No money! How can I survive here? I was so excited to continue my way from Bamiyan. Everything in my mind was about the blue crystal water of the Band-e-Amir, and the adventure that I would have to experience in interior Bamiyan province. I was so excited, until this incident, which evaporated all of my dreams, happened. Yesterday, just before sleeping, I counted my money. My money was put together with my passport, wrapped in an envelope, placed in the zipped pocket on my left chest of my jacket. It was always wrapped properly, and always my habit to count the money every day or every other day. That night, at about 7 pm, with Ayatullah, the Muslim teacher who has religious program in Radio Bamiyan watching me. Actually there were about 5 people living in this room, in the same office where Akbar Danish from the NGO worked. I was a guest, with Ayatullah and other two Hazara guys, plus the servant boy. I was listening to nice dangdut song from my MP3 when trying to pluck out my money from the envelope and to count it. First my passport jumped out. Then I was waiting for the Afghani [...]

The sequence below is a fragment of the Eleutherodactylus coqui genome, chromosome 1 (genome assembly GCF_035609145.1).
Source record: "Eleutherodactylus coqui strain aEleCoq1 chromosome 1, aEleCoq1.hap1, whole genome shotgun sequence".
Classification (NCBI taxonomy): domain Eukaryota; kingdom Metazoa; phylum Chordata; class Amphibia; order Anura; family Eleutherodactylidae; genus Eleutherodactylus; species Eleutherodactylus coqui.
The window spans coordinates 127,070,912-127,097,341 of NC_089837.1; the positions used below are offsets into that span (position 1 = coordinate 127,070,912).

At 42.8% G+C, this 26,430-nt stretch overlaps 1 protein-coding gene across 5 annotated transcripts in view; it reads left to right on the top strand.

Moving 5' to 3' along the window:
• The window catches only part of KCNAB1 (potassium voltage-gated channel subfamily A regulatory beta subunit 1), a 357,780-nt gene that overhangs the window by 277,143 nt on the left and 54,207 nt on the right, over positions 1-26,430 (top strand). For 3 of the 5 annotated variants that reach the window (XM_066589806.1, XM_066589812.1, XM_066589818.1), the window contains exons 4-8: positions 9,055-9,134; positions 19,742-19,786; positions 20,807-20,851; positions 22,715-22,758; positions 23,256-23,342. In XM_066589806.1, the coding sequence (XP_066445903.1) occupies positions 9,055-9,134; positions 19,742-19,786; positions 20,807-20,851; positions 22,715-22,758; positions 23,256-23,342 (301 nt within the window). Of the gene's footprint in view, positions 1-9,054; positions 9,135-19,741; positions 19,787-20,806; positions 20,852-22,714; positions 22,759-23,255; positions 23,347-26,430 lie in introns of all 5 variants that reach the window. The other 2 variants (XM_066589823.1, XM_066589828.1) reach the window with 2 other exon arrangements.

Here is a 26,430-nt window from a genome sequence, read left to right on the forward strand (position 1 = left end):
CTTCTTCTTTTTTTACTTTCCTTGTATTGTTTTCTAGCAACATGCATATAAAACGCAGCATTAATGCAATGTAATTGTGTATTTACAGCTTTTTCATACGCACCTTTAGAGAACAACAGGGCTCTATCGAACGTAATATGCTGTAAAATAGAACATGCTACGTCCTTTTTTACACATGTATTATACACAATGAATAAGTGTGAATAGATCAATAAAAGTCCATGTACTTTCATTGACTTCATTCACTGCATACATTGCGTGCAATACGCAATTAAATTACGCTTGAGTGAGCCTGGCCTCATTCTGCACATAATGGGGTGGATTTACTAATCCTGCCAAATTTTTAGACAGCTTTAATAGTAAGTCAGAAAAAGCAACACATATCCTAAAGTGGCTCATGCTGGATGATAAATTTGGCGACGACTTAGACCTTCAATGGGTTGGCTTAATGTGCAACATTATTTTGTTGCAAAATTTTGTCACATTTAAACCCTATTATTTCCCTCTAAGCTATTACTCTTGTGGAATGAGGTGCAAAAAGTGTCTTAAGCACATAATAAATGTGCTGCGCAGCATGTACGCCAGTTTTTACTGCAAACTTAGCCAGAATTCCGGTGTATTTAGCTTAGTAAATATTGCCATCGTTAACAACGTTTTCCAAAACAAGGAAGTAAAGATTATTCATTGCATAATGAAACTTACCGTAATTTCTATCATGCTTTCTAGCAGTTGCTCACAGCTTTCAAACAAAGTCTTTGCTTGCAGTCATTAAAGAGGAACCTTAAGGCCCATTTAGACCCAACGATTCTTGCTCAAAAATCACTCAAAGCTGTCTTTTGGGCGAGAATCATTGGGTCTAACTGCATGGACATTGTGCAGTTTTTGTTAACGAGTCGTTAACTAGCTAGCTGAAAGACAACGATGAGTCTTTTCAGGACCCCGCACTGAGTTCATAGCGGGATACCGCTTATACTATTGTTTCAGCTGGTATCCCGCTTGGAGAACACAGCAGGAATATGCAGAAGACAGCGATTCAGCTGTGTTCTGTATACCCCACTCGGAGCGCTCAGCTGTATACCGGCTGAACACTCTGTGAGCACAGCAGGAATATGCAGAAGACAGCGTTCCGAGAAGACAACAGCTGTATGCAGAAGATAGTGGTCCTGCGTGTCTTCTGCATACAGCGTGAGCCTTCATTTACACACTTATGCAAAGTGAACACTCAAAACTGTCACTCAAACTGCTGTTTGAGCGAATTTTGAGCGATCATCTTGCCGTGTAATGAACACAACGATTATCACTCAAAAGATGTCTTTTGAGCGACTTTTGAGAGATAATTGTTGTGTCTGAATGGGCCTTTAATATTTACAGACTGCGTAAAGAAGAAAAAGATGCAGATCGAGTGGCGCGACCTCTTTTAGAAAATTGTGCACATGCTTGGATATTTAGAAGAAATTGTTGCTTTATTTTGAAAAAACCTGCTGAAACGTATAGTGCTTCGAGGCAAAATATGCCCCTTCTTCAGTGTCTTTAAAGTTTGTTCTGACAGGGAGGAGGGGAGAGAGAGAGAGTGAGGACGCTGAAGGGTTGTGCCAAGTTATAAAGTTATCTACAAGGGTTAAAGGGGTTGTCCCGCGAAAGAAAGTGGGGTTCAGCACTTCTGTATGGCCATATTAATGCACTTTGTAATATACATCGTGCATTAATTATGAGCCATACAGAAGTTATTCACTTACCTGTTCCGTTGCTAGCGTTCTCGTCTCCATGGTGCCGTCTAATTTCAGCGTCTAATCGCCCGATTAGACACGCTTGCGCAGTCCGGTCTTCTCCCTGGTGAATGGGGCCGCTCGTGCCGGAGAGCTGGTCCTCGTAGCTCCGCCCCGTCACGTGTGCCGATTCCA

June 23, 2006 // 6 Comments

Bamiyan – The De-Miners

Our job is to clean up the area for your safety, Sir! This is the life of those people, who risk their life, to find mines and unexploded materials around the Great Buddha statues of Bamiyan. They are those in uniform with Farsi letters: Main Paki, and English writing: De-mining. They are the de-miners working in Bamiyan. The encounter the day before with Saboor and Jamil brought me to learn deeper about the life of the de-miners. Achmad Saboor, a Tajik driver from Panjshir, picked me up to see their work around the Buddha hills. In that car I knew Waisuddin, or Wais, a Pashtun man in his thirties, with very strong short body. He was bearded but it seemed that was just trimmed, he also speaks very good English. Wais is among the most important persons in this demining project of Bamiyan Buddha. I was lucky to know him personally. And he was happy that he could practise his English with me. He is the commander of MCPA (Mine Clearance Planning Agency). The previously introduced Achmad Saboor and Jamil, work in other organization: MDC (Mine Dog Center), sometimes also called as MDG (Mine Dog Group). Saboor is the driver [...]

June 21, 2006 // 0 Comments

Bamyan – A Day in Bamyan